• Alan Barr, Partner |

Family CEOs may be thinking more seriously about retirement as the recent dramatic changes in their lives and businesses continue to unfold. What should be the next step? Is keeping the business in the family the right decision? Does it make more sense to sell to a new owner who has a different, and potentially more futuristic vision; one that could transform the business and expose previously hidden opportunities that are emerging in the New Reality?

The Successful Transgenerational Entrepreneurship Practices (STEP) Project 2019 Global Family Business Survey, planned and developed through a strategic alliance with KPMG Private Enterprise, asked survey participants, pre-COVID-19, about succession planning and their emergency succession plans in case the unexpected should happen. Because the unexpected did happen, follow-up interviews with family business leaders were conducted in the late spring and early summer of 2020 to determine how COVID-19 might have affected their views on succession planning and governance.

Having experienced the direct impact of an unexpected health crisis, some of these family CEOs were directly exposed to the value of having a leadership contingency plan in place. This experience had led them to further consider and accelerate longer-term succession planning to ensure that their businesses will continue to be well-navigated.

Succession planning needs work

The STEP Project 2019 Survey highlighted that the current state of succession planning needs plenty of work. Seven in ten family business CEOs surveyed do not have a succession plan, though 47 percent have a succession emergency plan in case of unexpected events. This distinction suggests that the emergency succession plans might not reflect some CEOs’ current wishes or views on the longer-term path for their companies, though this is likely to change due to a new mindset resulting from COVID-19.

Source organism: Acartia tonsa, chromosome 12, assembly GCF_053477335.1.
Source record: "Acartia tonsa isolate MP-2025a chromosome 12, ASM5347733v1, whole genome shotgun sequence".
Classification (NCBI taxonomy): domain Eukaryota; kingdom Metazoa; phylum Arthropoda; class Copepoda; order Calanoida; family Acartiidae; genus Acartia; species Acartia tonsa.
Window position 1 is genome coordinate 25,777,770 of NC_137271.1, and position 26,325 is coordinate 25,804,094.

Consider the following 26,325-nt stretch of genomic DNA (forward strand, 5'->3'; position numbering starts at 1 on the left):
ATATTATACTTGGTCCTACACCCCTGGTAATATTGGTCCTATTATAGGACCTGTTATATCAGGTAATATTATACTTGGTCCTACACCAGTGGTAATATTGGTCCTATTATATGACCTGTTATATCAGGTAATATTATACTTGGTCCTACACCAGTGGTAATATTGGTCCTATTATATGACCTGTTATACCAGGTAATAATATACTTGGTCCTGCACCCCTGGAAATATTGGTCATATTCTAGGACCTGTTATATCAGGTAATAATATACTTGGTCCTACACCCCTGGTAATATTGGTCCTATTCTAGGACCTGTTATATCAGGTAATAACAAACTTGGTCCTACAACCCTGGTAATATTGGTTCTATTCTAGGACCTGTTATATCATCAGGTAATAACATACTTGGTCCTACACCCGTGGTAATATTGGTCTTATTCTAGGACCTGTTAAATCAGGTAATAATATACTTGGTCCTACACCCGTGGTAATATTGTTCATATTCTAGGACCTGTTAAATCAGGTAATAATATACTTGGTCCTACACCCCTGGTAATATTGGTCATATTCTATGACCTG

Globally, 45 percent of family business leaders surveyed believe that ownership of the business should stay within the family. However, this doesn’t hold true across every generation. CEOs who are members of the Baby Boomer and Silent Generations are more likely to believe that the next CEO will come from the family than those CEOs from Generation X or Millennial generations. There are also interesting regional variations: the STEP Project 2019 Survey shows that the number of CEOs who believe their business will continue to be led by the family increased to 55 percent in the Asia/Pacific and Middle East/Africa regions, and decreased to 33 percent in North America. In Canada, a 2018 survey1 showed that only 31 percent of small business owners planned for a family succession.

How to choose the next leader?

To better understand the thought processes of those family CEOs who believe that a family member should succeed them, the STEP Project 2019 Survey asked questions about how they would choose their successor. Nearly half (48 percent) said it would depend on the potential leader’s level of interest in the business, while 23 percent said they would choose the family member with the best qualifications. Globally, only 12 percent said they would choose the first-born son, although this number is higher in regions with a stronger tradition of primogeniture, primarily the Middle East and Africa (18 percent) and Asia and the Pacific (21 percent). Other options included leaving the decision in the hands of the board (11 percent) and putting the decision in the hands of an external search firm (1 percent). Overall, the responses clearly show that global family business CEOs value self-commitment and competence above all when selecting the next leader.